There is no good reason why we should continue condemning innocent children to the insular world of boarding schools. And, for the record, I am not writing this from an ivory tower. Of the 16 years in the 8.4.4 system, I’ve been a boarder for the first 12.
I was barely seven years when I saw my dad walk out of the school gate, leaving me amongst strangers at a time when I was a stranger even to myself. The feeling of abandonment has stuck with me ever since. In this, I know I’m not alone.
Are boarding schools worth it? The separation from parents, the money paid and exclusion from society? Are boarding schools overrated?
Four things are worth remarking about boarding schools. One, a majority (if not all) offer an environment fraught with emotional, academic and social pressure. Expecting children under 13 to know how to respond to pressure is expecting something greater than a miracle.
At this vulnerable age, what children need most is an emotionally meaningful relationship, not pressure. And only parents can offer that. Teachers, however dedicated, cannot provide emotional satisfaction to every kid in the class.
If kids are to grow into healthy adults, they have to be brought up in a family, which is the microcosm of the society. Remember it takes a village, not a boarding school, to raise a child.
Is this from the UK? No, it’s Kenya…
Boarding schools seem to be creating a moral panic around smartphones and 3G/4G data packages. Is this a way of deflecting the real harm from Boarding School Syndrome?
The father of a singer who was hit by a train in Chelmsford has criticised the apparent ‘sleepiness’ of the mental health unit treating his son.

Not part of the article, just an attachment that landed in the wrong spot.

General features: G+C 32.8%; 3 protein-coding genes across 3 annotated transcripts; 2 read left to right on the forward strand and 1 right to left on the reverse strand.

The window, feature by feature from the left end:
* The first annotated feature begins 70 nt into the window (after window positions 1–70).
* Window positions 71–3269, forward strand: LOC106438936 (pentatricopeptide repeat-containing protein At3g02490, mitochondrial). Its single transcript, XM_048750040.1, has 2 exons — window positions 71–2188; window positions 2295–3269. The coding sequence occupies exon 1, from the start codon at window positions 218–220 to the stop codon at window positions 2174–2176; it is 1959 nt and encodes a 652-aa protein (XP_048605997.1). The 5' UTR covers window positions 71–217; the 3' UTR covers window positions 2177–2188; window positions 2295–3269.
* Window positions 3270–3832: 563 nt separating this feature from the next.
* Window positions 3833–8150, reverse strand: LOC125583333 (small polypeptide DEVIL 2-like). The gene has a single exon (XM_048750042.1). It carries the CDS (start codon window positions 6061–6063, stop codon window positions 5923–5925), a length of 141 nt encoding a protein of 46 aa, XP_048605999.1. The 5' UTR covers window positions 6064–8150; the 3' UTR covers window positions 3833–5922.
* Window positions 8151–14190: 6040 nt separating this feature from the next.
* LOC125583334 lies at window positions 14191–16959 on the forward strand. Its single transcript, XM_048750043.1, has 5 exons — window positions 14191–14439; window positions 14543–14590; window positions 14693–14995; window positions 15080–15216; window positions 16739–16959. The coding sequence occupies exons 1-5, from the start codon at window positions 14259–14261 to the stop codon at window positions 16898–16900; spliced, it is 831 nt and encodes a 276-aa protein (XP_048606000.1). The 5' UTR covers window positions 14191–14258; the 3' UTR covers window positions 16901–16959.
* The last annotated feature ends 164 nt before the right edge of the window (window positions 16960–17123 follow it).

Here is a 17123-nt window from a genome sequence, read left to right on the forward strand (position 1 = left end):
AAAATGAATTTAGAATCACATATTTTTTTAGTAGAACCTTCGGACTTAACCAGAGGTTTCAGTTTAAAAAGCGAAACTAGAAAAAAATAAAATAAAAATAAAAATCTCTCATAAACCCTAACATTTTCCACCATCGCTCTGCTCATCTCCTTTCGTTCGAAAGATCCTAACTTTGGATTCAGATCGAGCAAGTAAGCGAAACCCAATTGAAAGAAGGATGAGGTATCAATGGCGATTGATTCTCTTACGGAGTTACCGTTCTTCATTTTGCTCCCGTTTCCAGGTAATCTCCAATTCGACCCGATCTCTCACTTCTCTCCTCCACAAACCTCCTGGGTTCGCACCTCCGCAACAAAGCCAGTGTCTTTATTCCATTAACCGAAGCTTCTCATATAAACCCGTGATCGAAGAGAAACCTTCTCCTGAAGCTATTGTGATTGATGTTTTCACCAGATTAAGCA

An inquest is currently underway into the death of 23-year-old Patrick Aspbury, who died after he jumped onto the tracks and stood in front of a train at Chelmsford Station on April 12.
Patrick, who became famous in 2005 for being a member of three-piece boyband the Choirboys, was an inpatient of a mental health ward at the Linden Centre, in Broomfield, at the time of his death.
Patrick’s father, Peter, spoke about his son’s treatment and subsequent death while giving evidence at Essex Coroners’ Court this afternoon (Tuesday, September 12).
The court heard how Patrick took up a place at King’s Ely boarding school when he was eight and eventually went on to study at Surrey University, before dropping out in his second year.
My son is 13 and due to start boarding school. This year he has started to show a lot of anxiety; first around his exams this summer, convinced he would fail (he didn’t); then around going to a boarding school 40 minutes from where we live. This anxiety has led him to cry for hours, so much so that I can’t comfort him. He is a sociable person, makes friends easily, is good at sport and popular. However, he is also entering puberty.
The Times (subscription)
When her teenager was badly bullied, one mother found that all that mattered to the school was its reputation
With the glorious benefit of hindsight I have no idea what we thought we were doing eight years ago when we decided to send our very urban youngest daughter to an all-girls boarding school in the middle of the countryside, miles from any form of civilisation. What misguided belief made us think that she would be happy and settled when she could visit us only every three weeks, and even then for less than 24 hours?
The Times (subscription)
Sad news, that with all the evidence of harm from early boarding, the Sapientia Education Trust (SET) (of which Wymondham College is the founding school) has decided to open an early state boarding facility.